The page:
Of course I am, right? I’ve written two novels and am nearly finished with a third. I have a fourth outlined and started. That’s a lot of writing. Except, I don’t like say I’m a writer.
The problem is that I don’t have anything published, and that’s the first question I get if someone finds out that I write novels. A big reason I don’t have anything published is that I’ve yet to have anything submitted to a publisher. I’m in the middle of revisions with my agent to get my second novel ready for that big step. Incidentally, it’s awesome to have an agent who puts in that kind of work. My first novel is in the shop, getting a major rewrite. One day it’ll be totally finished… one golden day.
In the meantime, I still have my reluctance to claim that title of writer. Maybe part of that is that the word writer means a couple of things. Here’s what it says when I look up the definition on Webster‘s:
Writ – er noun
: someone whose work is to write books, poems, stories, etc.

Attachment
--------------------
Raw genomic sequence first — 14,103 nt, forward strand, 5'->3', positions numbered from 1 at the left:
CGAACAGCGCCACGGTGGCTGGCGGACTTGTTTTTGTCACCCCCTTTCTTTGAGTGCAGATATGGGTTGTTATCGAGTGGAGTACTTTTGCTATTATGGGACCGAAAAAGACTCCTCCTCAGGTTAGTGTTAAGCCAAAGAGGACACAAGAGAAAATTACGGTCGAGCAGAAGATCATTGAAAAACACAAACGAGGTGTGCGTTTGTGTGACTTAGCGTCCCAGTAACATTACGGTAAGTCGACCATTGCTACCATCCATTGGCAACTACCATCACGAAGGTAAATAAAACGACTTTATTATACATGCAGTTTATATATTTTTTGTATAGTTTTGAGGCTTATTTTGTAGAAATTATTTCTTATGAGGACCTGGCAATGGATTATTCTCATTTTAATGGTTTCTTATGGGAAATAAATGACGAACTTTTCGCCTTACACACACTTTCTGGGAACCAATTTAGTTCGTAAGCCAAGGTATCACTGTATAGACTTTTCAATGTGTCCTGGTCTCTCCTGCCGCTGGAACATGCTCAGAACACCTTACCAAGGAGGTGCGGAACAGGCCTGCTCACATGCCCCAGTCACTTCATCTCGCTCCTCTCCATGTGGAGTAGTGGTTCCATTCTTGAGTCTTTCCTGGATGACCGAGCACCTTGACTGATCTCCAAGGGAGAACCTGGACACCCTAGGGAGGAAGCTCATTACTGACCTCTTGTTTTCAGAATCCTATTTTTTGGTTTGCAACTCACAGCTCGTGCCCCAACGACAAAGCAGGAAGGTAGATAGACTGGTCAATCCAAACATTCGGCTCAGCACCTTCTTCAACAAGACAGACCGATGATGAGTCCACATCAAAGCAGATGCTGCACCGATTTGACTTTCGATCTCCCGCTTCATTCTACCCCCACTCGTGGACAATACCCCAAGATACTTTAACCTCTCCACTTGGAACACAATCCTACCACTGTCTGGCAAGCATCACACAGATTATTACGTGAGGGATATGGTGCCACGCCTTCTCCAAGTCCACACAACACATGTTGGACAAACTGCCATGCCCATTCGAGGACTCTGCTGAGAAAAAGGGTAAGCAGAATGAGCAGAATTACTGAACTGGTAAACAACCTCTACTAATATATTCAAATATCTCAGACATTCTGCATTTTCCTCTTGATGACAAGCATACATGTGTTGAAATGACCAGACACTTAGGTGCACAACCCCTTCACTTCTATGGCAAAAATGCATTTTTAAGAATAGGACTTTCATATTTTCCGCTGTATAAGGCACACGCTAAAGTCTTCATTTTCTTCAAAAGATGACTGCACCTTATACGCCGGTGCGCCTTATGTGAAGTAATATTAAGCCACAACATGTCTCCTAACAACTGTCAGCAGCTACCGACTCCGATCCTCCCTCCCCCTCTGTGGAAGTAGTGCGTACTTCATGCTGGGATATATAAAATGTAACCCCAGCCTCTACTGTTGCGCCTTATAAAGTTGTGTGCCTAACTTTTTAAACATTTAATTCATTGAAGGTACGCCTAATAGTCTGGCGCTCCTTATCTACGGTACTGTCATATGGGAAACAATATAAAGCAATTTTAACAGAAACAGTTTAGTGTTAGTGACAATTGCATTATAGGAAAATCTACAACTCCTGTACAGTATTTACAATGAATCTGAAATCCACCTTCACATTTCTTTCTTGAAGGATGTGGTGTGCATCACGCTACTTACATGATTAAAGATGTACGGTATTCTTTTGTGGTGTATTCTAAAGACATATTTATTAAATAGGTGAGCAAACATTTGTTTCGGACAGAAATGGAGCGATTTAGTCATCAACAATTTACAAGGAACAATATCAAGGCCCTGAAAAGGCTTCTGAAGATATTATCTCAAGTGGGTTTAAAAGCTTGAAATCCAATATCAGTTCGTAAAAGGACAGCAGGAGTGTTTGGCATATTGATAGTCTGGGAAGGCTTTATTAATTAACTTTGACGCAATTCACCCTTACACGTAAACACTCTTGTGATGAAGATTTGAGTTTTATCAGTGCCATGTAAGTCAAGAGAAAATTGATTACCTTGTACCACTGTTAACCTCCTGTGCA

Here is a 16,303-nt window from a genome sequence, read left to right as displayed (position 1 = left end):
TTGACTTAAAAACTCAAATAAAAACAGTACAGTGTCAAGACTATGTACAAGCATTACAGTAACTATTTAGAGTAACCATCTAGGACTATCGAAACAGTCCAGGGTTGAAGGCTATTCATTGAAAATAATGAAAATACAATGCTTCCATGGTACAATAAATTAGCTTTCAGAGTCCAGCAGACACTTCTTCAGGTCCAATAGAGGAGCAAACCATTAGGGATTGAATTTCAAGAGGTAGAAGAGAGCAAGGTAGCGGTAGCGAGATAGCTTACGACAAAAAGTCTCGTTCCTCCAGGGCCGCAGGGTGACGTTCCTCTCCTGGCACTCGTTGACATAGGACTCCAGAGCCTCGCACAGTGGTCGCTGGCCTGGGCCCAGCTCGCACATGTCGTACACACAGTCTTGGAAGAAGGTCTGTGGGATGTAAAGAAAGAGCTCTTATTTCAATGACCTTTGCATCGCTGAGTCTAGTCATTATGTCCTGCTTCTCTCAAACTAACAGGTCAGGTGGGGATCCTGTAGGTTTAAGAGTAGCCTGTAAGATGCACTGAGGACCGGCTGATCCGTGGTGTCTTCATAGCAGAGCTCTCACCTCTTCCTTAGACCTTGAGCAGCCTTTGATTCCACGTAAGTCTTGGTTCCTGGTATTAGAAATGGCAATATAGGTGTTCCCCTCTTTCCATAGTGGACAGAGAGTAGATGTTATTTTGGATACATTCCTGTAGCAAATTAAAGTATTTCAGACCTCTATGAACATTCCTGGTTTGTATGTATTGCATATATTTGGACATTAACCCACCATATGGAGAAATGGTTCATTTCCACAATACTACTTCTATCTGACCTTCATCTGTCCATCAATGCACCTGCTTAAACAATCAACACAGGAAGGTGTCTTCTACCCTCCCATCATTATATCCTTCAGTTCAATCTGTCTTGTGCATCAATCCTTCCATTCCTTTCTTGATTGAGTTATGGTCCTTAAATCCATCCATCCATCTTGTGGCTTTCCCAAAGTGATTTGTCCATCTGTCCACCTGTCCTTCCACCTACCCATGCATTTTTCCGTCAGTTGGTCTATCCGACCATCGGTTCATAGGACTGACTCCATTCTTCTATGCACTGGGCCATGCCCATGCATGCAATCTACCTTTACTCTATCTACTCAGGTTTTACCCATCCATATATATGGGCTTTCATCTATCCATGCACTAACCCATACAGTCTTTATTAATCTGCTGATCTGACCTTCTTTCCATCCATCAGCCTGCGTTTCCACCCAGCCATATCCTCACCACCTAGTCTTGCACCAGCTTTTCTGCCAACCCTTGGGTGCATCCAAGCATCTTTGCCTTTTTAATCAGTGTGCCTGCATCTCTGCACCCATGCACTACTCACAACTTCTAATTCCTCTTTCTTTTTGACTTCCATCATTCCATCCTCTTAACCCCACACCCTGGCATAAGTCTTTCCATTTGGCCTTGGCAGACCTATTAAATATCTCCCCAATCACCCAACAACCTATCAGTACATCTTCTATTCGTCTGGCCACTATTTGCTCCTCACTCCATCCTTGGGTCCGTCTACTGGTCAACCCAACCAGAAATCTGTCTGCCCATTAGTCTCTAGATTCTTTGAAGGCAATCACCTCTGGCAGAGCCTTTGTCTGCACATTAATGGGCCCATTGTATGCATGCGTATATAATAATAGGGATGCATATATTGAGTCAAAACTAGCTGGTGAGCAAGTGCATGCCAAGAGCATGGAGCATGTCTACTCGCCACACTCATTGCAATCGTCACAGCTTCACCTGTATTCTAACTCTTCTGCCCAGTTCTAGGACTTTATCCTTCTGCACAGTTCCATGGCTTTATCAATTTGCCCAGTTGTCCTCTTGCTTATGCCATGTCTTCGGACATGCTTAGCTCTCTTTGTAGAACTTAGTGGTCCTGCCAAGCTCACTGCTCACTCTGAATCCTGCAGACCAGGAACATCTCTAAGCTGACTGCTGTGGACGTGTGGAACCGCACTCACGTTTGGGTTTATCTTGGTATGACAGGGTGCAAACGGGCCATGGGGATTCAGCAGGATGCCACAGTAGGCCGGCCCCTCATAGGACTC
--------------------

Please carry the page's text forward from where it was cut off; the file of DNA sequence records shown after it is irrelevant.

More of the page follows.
: someone who has written something
And here is the crux of it for me. I feel like calling myself a writer is a claim to the first definition and how can I claim that if I don’t get paid for it? The second definition is absolutely true, but it’s that first definition I think of.
The ironic* thing is that it’s a business already. I have a contract with a literary agency and my novels will be put up for sale. It’s rather like a start-up before that first big client. You wouldn’t call that start-up a hobby if it’s serious. That contract makes it feel serious to me, my agent is making an investment in me in time and effort, like a venture capitalist making an investment in money for a tiny software company.
So what am I? Am I a writer or not? By one definition I am, by another… maybe. ‘Course if WordPress is right and computer code is poetry, then I’m definitely a writer .
Do you feel you can call yourself a writer?
*Some may feel this is an incorrect use of the work ‘ironic’. If so, I refer you to The Oatmeal.